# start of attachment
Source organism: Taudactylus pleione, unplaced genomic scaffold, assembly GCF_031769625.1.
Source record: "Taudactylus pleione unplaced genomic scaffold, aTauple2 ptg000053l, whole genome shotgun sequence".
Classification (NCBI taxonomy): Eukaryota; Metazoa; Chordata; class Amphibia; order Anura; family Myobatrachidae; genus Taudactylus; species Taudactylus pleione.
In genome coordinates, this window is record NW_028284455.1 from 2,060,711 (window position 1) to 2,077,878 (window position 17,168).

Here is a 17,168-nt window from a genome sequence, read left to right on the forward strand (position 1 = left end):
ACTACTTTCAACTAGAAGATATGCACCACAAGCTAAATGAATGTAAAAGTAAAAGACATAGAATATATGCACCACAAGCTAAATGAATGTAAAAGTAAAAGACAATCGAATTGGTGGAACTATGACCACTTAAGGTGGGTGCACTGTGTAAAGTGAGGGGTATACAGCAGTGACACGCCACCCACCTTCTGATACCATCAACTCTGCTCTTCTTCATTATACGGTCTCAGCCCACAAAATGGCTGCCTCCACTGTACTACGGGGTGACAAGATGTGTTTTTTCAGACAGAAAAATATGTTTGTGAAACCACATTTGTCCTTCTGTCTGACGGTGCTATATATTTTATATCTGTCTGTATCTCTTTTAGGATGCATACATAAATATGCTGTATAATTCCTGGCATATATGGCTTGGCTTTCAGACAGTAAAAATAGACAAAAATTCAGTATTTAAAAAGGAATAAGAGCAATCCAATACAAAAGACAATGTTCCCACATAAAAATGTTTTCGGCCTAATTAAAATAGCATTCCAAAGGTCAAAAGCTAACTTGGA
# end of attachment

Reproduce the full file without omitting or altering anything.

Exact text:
Source organism: Taudactylus pleione, unplaced genomic scaffold, assembly GCF_031769625.1.
Source record: "Taudactylus pleione unplaced genomic scaffold, aTauple2 ptg000053l, whole genome shotgun sequence".
Classification (NCBI taxonomy): Eukaryota; Metazoa; Chordata; class Amphibia; order Anura; family Myobatrachidae; genus Taudactylus; species Taudactylus pleione.
In genome coordinates, this window is record NW_028284455.1 from 2,060,711 (window position 1) to 2,077,878 (window position 17,168).

Here is a 17,168-nt window from a genome sequence, read left to right on the forward strand (position 1 = left end):
ACTACTTTCAACTAGAAGATATGCACCACAAGCTAAATGAATGTAAAAGTAAAAGACATAGAATATATGCACCACAAGCTAAATGAATGTAAAAGTAAAAGACAATCGAATTGGTGGAACTATGACCACTTAAGGTGGGTGCACTGTGTAAAGTGAGGGGTATACAGCAGTGACACGCCACCCACCTTCTGATACCATCAACTCTGCTCTTCTTCATTATACGGTCTCAGCCCACAAAATGGCTGCCTCCACTGTACTACGGGGTGACAAGATGTGTTTTTTCAGACAGAAAAATATGTTTGTGAAACCACATTTGTCCTTCTGTCTGACGGTGCTATATATTTTATATCTGTCTGTATCTCTTTTAGGATGCATACATAAATATGCTGTATAATTCCTGGCATATATGGCTTGGCTTTCAGACAGTAAAAATAGACAAAAATTCAGTATTTAAAAAGGAATAAGAGCAATCCAATACAAAAGACAATGTTCCCACATAAAAATGTTTTCGGCCTAATTAAAATAGCATTCCAAAGGTCAAAAGCTAACTTGGA